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Rules for Suspension of MPs

By Amigos IAS

Why is it in the news?

  • In a significant development, 78 Opposition Members of Parliament (MPs) from both Lok Sabha and Rajya Sabha have faced suspension due to their involvement in disrupting parliamentary proceedings.

 More about the news

  • The Speaker of Lok Sabha and Chairman of Rajya Sabha are responsible for maintaining order during parliamentary proceedings.
  • In Lok Sabha, they act in accordance with Rules 373, 374, and 374A; in Rajya Sabha, Rules 255 and 256 guide their actions.

1) Disorderly Conduct

  • Rule 373 (Lok Sabha) and Rule 255 (Rajya Sabha) empower presiding officers to intervene when an MP engages in disorderly conduct.
  • Disorderly conduct includes actions that disrupt the normal functioning of the House, such as shouting, unruly behaviour, or any act that hinders the proceedings.

2) Naming the Legislator

  • If disorderly conduct persists, Rule 374 (Lok Sabha) and Rule 256 (Rajya Sabha) allow the presiding officer to “name” the legislator responsible.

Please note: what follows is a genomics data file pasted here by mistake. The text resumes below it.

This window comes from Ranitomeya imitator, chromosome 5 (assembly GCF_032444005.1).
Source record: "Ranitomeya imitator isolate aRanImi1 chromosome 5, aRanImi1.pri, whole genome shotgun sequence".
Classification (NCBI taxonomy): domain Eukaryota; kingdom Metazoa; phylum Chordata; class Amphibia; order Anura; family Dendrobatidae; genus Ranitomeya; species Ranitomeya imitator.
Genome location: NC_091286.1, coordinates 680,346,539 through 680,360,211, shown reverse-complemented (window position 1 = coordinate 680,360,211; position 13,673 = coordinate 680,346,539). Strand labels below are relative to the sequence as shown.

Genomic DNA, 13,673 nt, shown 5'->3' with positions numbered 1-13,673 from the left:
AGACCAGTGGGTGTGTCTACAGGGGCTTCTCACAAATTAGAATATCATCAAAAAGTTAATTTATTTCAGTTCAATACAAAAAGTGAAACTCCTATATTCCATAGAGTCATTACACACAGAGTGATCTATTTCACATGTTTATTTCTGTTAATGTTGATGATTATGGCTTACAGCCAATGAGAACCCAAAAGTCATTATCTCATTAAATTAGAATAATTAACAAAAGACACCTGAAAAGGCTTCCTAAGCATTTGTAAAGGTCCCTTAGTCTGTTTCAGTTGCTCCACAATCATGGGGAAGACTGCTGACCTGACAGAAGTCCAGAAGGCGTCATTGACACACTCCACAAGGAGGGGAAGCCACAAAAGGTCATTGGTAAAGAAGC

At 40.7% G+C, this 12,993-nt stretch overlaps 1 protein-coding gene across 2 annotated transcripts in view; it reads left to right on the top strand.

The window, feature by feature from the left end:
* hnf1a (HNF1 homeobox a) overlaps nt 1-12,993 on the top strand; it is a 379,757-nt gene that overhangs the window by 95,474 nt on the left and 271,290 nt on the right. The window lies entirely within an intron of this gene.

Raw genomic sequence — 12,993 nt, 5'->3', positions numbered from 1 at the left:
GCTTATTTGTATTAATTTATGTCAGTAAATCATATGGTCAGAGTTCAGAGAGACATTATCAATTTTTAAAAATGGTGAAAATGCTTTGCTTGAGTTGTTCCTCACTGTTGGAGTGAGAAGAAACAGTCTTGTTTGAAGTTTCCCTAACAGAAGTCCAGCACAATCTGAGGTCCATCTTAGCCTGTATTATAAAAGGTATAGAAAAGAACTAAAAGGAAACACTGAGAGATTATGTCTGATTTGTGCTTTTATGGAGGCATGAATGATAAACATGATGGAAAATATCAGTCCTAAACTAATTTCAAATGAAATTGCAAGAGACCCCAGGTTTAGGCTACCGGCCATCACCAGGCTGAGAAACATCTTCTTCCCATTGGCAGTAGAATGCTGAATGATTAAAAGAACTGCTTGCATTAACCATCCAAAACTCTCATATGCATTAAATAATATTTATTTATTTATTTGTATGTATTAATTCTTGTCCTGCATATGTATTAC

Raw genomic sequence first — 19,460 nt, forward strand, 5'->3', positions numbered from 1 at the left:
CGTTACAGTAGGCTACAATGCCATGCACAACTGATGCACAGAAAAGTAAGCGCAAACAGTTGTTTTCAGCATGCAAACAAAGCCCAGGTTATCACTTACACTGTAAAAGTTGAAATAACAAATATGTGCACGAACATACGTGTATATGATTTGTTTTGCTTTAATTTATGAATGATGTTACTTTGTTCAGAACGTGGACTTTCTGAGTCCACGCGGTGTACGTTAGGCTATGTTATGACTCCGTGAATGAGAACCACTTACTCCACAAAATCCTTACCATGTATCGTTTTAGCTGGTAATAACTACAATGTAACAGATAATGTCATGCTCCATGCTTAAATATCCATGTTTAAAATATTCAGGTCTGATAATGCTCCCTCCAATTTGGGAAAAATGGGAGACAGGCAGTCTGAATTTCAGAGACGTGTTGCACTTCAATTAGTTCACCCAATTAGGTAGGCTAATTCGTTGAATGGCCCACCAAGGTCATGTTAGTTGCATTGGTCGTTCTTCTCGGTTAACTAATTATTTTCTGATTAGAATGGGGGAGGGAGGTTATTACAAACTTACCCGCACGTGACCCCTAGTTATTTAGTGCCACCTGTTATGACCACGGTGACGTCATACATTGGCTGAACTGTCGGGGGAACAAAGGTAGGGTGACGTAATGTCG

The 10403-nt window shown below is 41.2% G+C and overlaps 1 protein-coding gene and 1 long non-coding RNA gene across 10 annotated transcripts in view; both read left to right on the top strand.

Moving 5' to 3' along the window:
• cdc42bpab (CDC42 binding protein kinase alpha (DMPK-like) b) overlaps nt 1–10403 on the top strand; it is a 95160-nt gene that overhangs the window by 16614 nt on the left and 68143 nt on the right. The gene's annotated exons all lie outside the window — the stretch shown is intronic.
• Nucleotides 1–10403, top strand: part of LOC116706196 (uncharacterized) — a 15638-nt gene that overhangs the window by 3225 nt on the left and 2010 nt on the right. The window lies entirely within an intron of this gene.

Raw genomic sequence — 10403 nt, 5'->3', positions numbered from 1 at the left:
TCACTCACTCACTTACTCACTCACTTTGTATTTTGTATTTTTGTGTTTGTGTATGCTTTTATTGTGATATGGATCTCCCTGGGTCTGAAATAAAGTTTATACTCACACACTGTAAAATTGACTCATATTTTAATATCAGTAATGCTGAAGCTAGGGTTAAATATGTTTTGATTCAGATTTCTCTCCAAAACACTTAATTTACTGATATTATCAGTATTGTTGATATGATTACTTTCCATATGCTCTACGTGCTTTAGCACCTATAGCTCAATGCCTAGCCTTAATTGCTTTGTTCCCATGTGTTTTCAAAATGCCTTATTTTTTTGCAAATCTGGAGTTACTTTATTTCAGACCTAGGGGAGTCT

• “Naming” involves publicly identifying the disruptive MP, signalling a more serious phase of disciplinary action.

3) Rule 374A (Lok Sabha)

  • Rule 374A, incorporated in 2001 in Lok Sabha, is designed to address grave and disorderly conduct.
  • If an MP is “named” under this rule by the Speaker, the MP automatically stands suspended for a specific duration (five days or the remaining part of the session)
  • This rule streamlines the process by eliminating the need for the House to pass a separate motion for suspension. This provision is unique to Lok Sabha; Rajya Sabha does not have an equivalent rule.

4) Duration of Suspension

  • MPs can be suspended for a maximum of the remaining part of the session.
  • This serves as a measure to restore order without permanently excluding a member from participating in parliamentary affairs.
  • However, the House retains the authority to reinstate a suspended member at any point during the session. Reinstatement typically involves the passage of a motion by the House to lift the suspension, allowing the MP to resume their duties.

5) Court Intervention

  • Article 122 of the Constitution prohibits the questioning of parliamentary proceedings before a court.
  • Despite this constitutional provision, there have been instances where courts have intervened, particularly in cases where the procedural functioning of legislatures is seen to be in violation of constitutional principles or fundamental rights.

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